Monday, August 5, 2013
Twelve high school students and one twenty-something actor comprise the cast of this year’s Urban Impact Shakes production of Much Ado About Nothing. There is 32 years of Shakespeare experience between the 12 students in the cast. The youngest cast member is 13.
Urban Impact is a Christian community-development nonprofit that works with inner-city students. Most of the students live on the North Side and are in the Pittsburgh Public school system.
Much Ado About Nothing, which will be at the New Hazlett Theater tomorrow and Wednesday, is the fourth production put on by the Shakes program since it began in 2010. After the Pittsburgh performances, the group will go on tour, taking their production to Buffalo, N.Y.
The Shakes actors have met four times a week since June. A typical meeting is six hours and includes acting workshops, Bible study, English classes, lunch and rehearsal. This schedule is telling of the Urban Impact philosophy, which touts the holistic approach to development, aiming to address students’ academic, physical, emotional, social and spiritual needs.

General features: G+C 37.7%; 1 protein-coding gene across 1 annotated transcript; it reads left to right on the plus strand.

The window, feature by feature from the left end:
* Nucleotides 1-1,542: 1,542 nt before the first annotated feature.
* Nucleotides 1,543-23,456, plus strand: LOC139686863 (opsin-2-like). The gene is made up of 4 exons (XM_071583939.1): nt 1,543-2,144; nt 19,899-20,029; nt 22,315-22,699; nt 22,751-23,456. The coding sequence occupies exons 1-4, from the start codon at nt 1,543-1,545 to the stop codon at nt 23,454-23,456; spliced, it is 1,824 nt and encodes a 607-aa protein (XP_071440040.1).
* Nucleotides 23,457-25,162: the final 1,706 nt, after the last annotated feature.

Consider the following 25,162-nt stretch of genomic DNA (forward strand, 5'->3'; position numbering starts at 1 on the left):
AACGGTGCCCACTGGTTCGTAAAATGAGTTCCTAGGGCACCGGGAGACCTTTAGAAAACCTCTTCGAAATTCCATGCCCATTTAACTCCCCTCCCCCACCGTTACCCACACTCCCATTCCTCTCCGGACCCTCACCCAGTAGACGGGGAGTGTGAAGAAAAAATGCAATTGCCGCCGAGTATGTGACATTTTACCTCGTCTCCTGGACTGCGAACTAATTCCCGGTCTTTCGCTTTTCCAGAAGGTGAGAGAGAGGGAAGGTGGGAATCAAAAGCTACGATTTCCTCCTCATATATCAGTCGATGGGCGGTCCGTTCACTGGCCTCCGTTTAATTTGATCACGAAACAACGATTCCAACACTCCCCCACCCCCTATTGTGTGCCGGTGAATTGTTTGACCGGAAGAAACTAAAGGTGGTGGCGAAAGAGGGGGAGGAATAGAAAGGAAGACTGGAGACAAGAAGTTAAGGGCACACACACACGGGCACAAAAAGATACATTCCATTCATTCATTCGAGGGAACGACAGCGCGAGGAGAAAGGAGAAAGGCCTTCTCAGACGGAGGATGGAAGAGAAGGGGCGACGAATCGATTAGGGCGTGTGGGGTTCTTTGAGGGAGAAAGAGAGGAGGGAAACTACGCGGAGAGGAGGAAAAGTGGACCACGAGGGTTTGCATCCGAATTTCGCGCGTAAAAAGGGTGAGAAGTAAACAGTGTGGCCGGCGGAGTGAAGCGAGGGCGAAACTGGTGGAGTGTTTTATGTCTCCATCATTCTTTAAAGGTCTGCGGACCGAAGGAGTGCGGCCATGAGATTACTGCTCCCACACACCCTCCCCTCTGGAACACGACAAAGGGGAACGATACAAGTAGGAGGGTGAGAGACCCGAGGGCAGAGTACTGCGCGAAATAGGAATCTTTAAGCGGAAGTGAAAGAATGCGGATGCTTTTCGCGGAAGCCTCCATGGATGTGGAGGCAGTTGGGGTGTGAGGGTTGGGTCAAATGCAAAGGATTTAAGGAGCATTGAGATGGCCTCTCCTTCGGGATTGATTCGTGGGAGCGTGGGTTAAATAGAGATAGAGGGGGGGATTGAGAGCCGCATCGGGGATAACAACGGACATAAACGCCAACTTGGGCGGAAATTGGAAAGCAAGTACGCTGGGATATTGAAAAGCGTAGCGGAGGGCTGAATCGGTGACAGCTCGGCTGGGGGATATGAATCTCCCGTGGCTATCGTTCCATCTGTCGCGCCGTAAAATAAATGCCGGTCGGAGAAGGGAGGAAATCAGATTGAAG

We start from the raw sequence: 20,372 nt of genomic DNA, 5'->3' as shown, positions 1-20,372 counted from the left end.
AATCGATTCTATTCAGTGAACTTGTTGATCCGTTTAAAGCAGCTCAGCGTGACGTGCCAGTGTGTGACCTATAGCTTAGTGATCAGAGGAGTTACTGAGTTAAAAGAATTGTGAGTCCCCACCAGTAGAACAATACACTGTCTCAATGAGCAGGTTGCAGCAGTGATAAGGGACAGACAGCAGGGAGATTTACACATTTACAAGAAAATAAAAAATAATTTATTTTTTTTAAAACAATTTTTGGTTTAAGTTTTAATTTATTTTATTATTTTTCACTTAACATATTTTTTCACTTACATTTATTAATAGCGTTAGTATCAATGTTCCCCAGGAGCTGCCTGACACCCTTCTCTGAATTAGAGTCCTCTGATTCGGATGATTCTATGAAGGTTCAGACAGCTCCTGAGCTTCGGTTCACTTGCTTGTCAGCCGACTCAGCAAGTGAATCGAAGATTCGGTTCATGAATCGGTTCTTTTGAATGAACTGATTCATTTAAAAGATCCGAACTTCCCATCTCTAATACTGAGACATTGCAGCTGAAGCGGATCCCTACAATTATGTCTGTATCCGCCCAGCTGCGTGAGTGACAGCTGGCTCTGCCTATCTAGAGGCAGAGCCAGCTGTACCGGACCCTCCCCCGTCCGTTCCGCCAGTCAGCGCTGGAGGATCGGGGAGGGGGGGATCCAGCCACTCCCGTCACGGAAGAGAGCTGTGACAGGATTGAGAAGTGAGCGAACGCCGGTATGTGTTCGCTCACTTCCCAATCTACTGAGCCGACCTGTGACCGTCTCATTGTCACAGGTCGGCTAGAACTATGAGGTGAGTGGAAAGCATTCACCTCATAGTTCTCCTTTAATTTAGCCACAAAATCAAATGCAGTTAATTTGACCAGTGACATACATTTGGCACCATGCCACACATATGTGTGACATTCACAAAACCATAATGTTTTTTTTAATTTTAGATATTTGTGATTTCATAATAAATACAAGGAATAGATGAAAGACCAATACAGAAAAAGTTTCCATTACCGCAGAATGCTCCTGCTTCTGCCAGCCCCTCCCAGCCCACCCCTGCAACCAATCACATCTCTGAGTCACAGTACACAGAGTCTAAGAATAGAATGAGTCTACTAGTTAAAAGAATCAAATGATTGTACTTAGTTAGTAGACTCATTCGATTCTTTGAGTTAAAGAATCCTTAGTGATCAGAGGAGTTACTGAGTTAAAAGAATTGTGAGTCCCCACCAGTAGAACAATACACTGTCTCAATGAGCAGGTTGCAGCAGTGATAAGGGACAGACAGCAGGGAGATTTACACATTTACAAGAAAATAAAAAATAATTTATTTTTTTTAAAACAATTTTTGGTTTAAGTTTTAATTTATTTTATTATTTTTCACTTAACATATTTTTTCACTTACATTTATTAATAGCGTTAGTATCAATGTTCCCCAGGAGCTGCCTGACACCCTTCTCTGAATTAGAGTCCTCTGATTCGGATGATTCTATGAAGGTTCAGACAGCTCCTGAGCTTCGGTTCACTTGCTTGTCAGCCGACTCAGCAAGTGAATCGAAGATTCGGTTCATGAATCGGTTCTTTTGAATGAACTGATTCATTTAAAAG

Eric Anderson, the performing-arts program manager at Urban Impact and the director of Much Ado About Nothing, believes the program is valuable because it utilizes each student’s talents. They chose Much Ado About Nothing partly because they knew one of the Urban Impact students was a talented songwriter.
The adaptability of Shakespeare fits well with the goals of the program: “Shakespeare is really vigorous; it makes people think,” Anderson says, but also “it can fit our students.” Past productions have included a “Rome-punk” version of Julius Caesar and a Depression-era rendition of Romeo & Juliet. As a director, Anderson encourages the students to be 50 percent the characters and 50 percent themselves. “So they’re not traditional soldiers coming back to Messina; they’re young men, the high school aged boys, who are playing them, too.”
Anderson explains that this production has borrowed from the style of Mumford & Sons and other neo-folk bands. This folky inspiration shaped the costume and set designs, which Anderson describes as natural and whimsical. The students and adult volunteers wrote folk-inspired melodies to compliment the lyrics in Shakespeare’s comedy.
During the show, periodically, the students yell “stop!” and break the fourth wall to address the audience with personal testimonies about their spiritual journeys and how they can relate to what’s happening on stage.
“People have always been surprised, and will be surprised, that some of these students bring so much life and so much depth to their characters,” Anderson says, “It’s amazing.”
The performances on Tuesday and Wednesday start at 8 p.m. Ticketas are $8-12. For more information, call 412-321-3811, x128, or visit urbanimpactpittsburgh.org.